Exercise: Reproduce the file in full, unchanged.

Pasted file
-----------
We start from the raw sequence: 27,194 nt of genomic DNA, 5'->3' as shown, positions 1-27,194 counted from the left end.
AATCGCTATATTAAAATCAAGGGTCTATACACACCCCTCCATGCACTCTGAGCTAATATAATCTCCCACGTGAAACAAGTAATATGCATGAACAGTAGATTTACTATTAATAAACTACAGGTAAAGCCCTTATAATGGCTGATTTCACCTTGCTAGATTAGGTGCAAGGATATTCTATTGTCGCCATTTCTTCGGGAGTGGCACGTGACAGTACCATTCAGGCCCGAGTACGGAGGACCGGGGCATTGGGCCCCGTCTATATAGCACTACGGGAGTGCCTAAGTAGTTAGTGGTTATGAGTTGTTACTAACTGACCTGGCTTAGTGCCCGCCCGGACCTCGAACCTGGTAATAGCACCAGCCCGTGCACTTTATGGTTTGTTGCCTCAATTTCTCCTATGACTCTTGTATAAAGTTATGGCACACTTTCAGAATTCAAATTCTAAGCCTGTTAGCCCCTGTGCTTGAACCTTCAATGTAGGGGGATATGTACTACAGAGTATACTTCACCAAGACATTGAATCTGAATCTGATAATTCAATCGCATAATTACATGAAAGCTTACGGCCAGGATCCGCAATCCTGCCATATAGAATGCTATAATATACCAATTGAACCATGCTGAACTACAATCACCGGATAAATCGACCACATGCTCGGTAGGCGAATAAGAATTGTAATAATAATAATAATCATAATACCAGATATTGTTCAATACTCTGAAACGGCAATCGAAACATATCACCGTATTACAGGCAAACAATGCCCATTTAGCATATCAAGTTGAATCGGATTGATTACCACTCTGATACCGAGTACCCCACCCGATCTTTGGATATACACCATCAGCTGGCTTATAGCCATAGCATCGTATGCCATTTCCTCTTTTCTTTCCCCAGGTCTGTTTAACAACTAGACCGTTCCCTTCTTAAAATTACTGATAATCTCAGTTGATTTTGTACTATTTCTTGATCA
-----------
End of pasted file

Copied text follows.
We start from the raw sequence: 27,194 nt of genomic DNA, 5'->3' as shown, positions 1-27,194 counted from the left end.
AATCGCTATATTAAAATCAAGGGTCTATACACACCCCTCCATGCACTCTGAGCTAATATAATCTCCCACGTGAAACAAGTAATATGCATGAACAGTAGATTTACTATTAATAAACTACAGGTAAAGCCCTTATAATGGCTGATTTCACCTTGCTAGATTAGGTGCAAGGATATTCTATTGTCGCCATTTCTTCGGGAGTGGCACGTGACAGTACCATTCAGGCCCGAGTACGGAGGACCGGGGCATTGGGCCCCGTCTATATAGCACTACGGGAGTGCCTAAGTAGTTAGTGGTTATGAGTTGTTACTAACTGACCTGGCTTAGTGCCCGCCCGGACCTCGAACCTGGTAATAGCACCAGCCCGTGCACTTTATGGTTTGTTGCCTCAATTTCTCCTATGACTCTTGTATAAAGTTATGGCACACTTTCAGAATTCAAATTCTAAGCCTGTTAGCCCCTGTGCTTGAACCTTCAATGTAGGGGGATATGTACTACAGAGTATACTTCACCAAGACATTGAATCTGAATCTGATAATTCAATCGCATAATTACATGAAAGCTTACGGCCAGGATCCGCAATCCTGCCATATAGAATGCTATAATATACCAATTGAACCATGCTGAACTACAATCACCGGATAAATCGACCACATGCTCGGTAGGCGAATAAGAATTGTAATAATAATAATAATCATAATACCAGATATTGTTCAATACTCTGAAACGGCAATCGAAACATATCACCGTATTACAGGCAAACAATGCCCATTTAGCATATCAAGTTGAATCGGATTGATTACCACTCTGATACCGAGTACCCCACCCGATCTTTGGATATACACCATCAGCTGGCTTATAGCCATAGCATCGTATGCCATTTCCTCTTTTCTTTCCCCAGGTCTGTTTAACAACTAGACCGTTCCCTTCTTAAAATTACTGATAATCTCAGTTGATTTTGTACTATTTCTTGATCA